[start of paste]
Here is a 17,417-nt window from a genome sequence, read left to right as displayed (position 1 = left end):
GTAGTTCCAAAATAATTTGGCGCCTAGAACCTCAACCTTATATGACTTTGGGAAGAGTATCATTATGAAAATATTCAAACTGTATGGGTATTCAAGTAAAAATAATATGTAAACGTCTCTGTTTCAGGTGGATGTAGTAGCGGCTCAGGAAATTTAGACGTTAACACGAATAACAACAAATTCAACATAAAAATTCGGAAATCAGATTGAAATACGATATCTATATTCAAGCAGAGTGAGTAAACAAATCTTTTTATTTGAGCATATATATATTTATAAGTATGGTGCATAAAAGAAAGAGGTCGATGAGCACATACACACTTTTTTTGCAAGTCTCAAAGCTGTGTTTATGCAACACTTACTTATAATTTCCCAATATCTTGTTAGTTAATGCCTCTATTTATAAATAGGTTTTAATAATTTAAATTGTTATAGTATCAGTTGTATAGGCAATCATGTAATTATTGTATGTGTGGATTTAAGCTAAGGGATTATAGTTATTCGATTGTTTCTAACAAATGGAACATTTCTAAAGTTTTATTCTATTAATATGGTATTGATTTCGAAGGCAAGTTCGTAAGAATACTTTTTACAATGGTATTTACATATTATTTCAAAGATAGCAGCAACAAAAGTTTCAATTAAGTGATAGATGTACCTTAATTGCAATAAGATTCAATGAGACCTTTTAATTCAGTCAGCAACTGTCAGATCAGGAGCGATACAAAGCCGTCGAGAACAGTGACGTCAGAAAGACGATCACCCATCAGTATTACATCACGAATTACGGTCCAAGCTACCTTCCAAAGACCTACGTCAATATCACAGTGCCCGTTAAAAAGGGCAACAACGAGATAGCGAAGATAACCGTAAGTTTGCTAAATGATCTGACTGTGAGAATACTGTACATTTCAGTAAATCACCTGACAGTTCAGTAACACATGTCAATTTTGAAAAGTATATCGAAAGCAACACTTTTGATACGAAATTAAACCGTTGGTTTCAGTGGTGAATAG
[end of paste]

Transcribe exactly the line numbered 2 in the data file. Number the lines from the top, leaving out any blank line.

GTAGTTCCAAAATAATTTGGCGCCTAGAACCTCAACCTTATATGACTTTGGGAAGAGTATCATTATGAAAATATTCAAACTGTATGGGTATTCAAGTAAAAATAATATGTAAACGTCTCTGTTTCAGGTGGATGTAGTAGCGGCTCAGGAAATTTAGACGTTAACACGAATAACAACAAATTCAACATAAAAATTCGGAAATCAGATTGAAATACGATATCTATATTCAAGCAGAGTGAGTAAACAAATCTTTTTATTTGAGCATATATATATTTATAAGTATGGTGCATAAAAGAAAGAGGTCGATGAGCACATACACACTTTTTTTGCAAGTCTCAAAGCTGTGTTTATGCAACACTTACTTATAATTTCCCAATATCTTGTTAGTTAATGCCTCTATTTATAAATAGGTTTTAATAATTTAAATTGTTATAGTATCAGTTGTATAGGCAATCATGTAATTATTGTATGTGTGGATTTAAGCTAAGGGATTATAGTTATTCGATTGTTTCTAACAAATGGAACATTTCTAAAGTTTTATTCTATTAATATGGTATTGATTTCGAAGGCAAGTTCGTAAGAATACTTTTTACAATGGTATTTACATATTATTTCAAAGATAGCAGCAACAAAAGTTTCAATTAAGTGATAGATGTACCTTAATTGCAATAAGATTCAATGAGACCTTTTAATTCAGTCAGCAACTGTCAGATCAGGAGCGATACAAAGCCGTCGAGAACAGTGACGTCAGAAAGACGATCACCCATCAGTATTACATCACGAATTACGGTCCAAGCTACCTTCCAAAGACCTACGTCAATATCACAGTGCCCGTTAAAAAGGGCAACAACGAGATAGCGAAGATAACCGTAAGTTTGCTAAATGATCTGACTGTGAGAATACTGTACATTTCAGTAAATCACCTGACAGTTCAGTAACACATGTCAATTTTGAAAAGTATATCGAAAGCAACACTTTTGATACGAAATTAAACCGTTGGTTTCAGTGGTGAATAG